The General Assembly passed SB 116 with amendments narrowing the bill to Allegany and Garrett Counties. As amended, the bill provides that a local jurisdiction may use up to 100 percent of its future annual POS apportionment for development projects and capital renewal if: (1) DNR and the Maryland Department of Planning certify that the acquisition goals in the jurisdiction’s approved LPPRP and the Maryland Land Preservation and Recreation Plan have been met; and (2) the jurisdiction has more than 65,000 acres of land within its boundaries consisting of State forests, parks, or wildlife management areas. The bill also requires the Joint Subcommittee on Program Open Space and Agricultural Land Preservation to create recommendations by October 1, 2018, on whether the State’s standard for land acquisition of 30 acres per 1,000 people should be adjusted to encourage the additional acquisition of land under POS.

MACo Testimony on HB 1438

MACo Testimony on SB 896

NOTE: There is no MACo written testimony for SB 116.

State Forests, Parks, and Wildlife Management Areas – Revenue Equity Program: As introduced, SB 273 would establish a Revenue Equity Program, which starting in FY 2019 would provide counties an annual payment of $250,000 for each unit of open space attributed to State forests, State parks, and wildlife management areas. One unit of open space is the equivalent of 10,000 acres. The payments replace monies that a county currently receives from a portion of revenues generated from State forests and parks. For FY 2019, a county must have a least seven units of open space to receive a payment. That drops to five units in FY 2020 and 3 units for FY 2021 and each fiscal year thereafter.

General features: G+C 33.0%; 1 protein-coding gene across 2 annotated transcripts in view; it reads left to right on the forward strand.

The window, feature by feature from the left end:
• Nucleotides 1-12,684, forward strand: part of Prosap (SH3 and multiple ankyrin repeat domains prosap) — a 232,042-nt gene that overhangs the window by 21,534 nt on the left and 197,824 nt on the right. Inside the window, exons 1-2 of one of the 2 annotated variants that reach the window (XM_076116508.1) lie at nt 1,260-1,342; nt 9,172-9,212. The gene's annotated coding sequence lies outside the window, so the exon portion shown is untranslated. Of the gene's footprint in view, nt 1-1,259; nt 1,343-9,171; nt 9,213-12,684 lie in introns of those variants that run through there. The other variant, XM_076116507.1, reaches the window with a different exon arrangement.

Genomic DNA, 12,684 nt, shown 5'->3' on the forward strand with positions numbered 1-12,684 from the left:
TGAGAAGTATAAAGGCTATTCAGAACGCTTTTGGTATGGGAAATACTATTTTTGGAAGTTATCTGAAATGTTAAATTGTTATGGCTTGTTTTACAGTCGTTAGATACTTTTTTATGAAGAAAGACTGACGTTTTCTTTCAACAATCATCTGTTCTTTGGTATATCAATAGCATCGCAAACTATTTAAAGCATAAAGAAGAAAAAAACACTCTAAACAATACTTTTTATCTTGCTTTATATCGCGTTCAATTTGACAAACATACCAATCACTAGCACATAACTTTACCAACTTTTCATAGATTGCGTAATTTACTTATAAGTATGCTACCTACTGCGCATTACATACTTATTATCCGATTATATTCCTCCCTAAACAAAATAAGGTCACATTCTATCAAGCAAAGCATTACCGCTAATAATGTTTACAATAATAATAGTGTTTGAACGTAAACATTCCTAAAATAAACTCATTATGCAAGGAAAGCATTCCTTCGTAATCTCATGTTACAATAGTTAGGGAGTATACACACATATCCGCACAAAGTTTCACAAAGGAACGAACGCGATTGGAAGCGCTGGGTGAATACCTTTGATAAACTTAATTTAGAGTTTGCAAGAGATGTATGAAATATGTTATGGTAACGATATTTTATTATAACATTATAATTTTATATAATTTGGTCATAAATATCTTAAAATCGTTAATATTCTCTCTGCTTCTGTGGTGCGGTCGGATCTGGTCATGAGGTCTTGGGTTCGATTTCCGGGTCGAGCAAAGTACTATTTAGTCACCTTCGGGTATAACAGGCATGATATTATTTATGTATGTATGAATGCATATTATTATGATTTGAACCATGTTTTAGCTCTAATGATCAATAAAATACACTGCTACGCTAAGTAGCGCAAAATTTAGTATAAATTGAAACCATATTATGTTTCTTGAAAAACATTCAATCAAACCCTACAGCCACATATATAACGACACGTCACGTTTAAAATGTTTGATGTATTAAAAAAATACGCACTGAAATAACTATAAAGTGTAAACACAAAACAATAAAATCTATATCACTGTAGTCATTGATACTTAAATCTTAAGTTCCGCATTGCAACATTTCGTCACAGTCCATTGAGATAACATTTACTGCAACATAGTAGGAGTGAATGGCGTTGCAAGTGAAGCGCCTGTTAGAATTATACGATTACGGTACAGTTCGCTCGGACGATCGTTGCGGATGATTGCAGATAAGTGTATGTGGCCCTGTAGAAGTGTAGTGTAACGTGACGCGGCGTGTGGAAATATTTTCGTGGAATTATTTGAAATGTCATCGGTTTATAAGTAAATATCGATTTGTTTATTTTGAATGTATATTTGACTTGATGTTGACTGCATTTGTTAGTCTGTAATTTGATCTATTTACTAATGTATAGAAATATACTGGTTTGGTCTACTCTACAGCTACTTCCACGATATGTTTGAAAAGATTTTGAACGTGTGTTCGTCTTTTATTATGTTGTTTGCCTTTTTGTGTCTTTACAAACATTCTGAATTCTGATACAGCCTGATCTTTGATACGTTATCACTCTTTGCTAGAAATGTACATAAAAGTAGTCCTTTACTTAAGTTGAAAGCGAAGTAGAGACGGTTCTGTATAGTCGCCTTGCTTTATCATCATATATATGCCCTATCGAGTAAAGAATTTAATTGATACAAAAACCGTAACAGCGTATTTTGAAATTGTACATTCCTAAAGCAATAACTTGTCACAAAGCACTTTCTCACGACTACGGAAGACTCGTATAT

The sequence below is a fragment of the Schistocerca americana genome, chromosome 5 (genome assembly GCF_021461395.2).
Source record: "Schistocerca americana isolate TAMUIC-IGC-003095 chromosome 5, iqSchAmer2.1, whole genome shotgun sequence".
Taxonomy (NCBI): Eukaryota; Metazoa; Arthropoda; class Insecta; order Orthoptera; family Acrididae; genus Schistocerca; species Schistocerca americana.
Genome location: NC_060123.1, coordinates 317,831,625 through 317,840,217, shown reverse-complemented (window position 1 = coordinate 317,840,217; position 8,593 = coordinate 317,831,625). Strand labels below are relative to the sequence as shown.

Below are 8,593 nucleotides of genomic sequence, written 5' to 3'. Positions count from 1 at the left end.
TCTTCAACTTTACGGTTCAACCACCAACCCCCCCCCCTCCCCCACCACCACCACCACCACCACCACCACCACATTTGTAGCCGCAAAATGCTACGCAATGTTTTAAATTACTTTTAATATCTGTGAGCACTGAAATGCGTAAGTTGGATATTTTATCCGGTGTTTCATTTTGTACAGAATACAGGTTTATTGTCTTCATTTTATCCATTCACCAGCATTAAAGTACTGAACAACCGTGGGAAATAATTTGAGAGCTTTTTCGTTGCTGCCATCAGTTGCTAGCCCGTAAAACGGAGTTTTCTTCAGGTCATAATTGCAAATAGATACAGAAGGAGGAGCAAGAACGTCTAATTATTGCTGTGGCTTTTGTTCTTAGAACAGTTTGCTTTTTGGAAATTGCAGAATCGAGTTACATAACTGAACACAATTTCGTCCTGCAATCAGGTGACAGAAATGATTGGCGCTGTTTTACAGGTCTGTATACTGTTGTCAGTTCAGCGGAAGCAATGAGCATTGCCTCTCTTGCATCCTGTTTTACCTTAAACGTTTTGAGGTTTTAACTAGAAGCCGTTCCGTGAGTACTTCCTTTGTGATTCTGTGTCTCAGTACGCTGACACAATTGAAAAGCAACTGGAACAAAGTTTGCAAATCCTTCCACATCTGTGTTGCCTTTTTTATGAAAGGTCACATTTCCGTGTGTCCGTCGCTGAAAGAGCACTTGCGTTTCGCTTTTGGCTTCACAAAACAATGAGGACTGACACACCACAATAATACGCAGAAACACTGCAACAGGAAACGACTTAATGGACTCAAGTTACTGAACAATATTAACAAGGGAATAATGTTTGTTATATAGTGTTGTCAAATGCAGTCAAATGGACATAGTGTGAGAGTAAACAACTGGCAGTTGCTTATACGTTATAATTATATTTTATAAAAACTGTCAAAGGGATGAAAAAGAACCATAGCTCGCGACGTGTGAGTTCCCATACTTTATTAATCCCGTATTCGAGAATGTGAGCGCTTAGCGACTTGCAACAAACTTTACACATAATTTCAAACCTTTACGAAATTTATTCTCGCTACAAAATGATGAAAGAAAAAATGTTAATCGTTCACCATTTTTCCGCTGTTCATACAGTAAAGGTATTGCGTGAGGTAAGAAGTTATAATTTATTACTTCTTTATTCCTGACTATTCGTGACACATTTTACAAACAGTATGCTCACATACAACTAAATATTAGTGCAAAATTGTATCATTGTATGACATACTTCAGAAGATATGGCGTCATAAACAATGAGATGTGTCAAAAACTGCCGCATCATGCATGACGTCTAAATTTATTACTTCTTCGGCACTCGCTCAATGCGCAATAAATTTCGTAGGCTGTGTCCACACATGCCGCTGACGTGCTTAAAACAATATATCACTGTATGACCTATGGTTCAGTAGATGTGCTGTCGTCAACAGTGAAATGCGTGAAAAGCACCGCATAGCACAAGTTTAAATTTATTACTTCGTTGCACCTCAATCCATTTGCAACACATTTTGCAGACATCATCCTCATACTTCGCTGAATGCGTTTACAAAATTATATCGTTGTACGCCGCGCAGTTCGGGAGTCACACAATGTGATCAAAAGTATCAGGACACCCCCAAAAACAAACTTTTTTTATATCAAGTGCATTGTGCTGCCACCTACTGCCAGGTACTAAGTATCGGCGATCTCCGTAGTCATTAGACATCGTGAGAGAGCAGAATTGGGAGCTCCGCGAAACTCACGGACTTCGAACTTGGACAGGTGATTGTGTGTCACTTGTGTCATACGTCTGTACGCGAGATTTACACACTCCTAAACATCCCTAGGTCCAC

Push Icons-WONMACo Position: MACo supported the bill as a means to assist counties with large amounts of State land that is not subject to property taxes by creating an analog to a Payment In Lieu of Taxes (PILOT) program. The existing revenue sharing system, which includes net revenues from concession operations, has been reduced significantly in recent years to balance the State’s budget.

FINAL STATUS: The General Assembly passed SB 273 with amendments limiting the scope and payment system in the bill. As amended the bill would establish a Revenue Equity Program for counties that: (1) have at least 65,000 acres of State forests, parks, and wildlife management areas; or (2) have at least 40,000 acres of State forests, parks, and wildlife management areas and a real property tax rate of at least $1.00 for each $100 of assessment.

Beginning in FY 2019, the State shall annually pay each qualifying county an amount equal to the county property tax rate multiplied by the assessed value, as determined by the State Department of Assessments and Taxation, of the State forests, parks, and wildlife management areas exempt from the county’s property tax. The bill further specifies what State properties are not included in the calculation and how the payment systems shall work.

MACo Testimony on SB 273